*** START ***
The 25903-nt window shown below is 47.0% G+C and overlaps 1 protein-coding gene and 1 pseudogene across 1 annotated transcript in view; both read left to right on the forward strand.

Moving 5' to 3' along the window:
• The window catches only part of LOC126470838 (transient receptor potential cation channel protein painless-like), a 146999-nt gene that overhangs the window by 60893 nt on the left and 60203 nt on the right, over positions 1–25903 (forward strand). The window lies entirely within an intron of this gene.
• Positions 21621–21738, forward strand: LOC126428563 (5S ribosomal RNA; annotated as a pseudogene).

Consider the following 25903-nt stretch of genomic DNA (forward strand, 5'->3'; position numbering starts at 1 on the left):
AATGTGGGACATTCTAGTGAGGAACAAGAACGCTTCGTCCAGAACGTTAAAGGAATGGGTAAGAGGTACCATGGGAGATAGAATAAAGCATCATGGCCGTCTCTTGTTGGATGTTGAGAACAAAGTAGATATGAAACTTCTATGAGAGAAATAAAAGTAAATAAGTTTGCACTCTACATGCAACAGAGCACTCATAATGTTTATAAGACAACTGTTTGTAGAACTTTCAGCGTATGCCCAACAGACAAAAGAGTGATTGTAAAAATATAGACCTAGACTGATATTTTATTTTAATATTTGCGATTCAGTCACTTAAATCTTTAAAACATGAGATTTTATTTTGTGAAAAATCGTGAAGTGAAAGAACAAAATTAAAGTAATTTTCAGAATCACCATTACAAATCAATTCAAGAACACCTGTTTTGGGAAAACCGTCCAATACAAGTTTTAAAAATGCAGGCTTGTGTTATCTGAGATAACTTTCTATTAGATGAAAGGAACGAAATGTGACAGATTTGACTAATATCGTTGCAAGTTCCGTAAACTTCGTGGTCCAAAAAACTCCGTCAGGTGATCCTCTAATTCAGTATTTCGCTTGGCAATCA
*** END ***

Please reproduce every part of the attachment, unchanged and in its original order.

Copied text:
The 25903-nt window shown below is 47.0% G+C and overlaps 1 protein-coding gene and 1 pseudogene across 1 annotated transcript in view; both read left to right on the forward strand.

Moving 5' to 3' along the window:
• The window catches only part of LOC126470838 (transient receptor potential cation channel protein painless-like), a 146999-nt gene that overhangs the window by 60893 nt on the left and 60203 nt on the right, over positions 1–25903 (forward strand). The window lies entirely within an intron of this gene.
• Positions 21621–21738, forward strand: LOC126428563 (5S ribosomal RNA; annotated as a pseudogene).

Consider the following 25903-nt stretch of genomic DNA (forward strand, 5'->3'; position numbering starts at 1 on the left):
AATGTGGGACATTCTAGTGAGGAACAAGAACGCTTCGTCCAGAACGTTAAAGGAATGGGTAAGAGGTACCATGGGAGATAGAATAAAGCATCATGGCCGTCTCTTGTTGGATGTTGAGAACAAAGTAGATATGAAACTTCTATGAGAGAAATAAAAGTAAATAAGTTTGCACTCTACATGCAACAGAGCACTCATAATGTTTATAAGACAACTGTTTGTAGAACTTTCAGCGTATGCCCAACAGACAAAAGAGTGATTGTAAAAATATAGACCTAGACTGATATTTTATTTTAATATTTGCGATTCAGTCACTTAAATCTTTAAAACATGAGATTTTATTTTGTGAAAAATCGTGAAGTGAAAGAACAAAATTAAAGTAATTTTCAGAATCACCATTACAAATCAATTCAAGAACACCTGTTTTGGGAAAACCGTCCAATACAAGTTTTAAAAATGCAGGCTTGTGTTATCTGAGATAACTTTCTATTAGATGAAAGGAACGAAATGTGACAGATTTGACTAATATCGTTGCAAGTTCCGTAAACTTCGTGGTCCAAAAAACTCCGTCAGGTGATCCTCTAATTCAGTATTTCGCTTGGCAATCA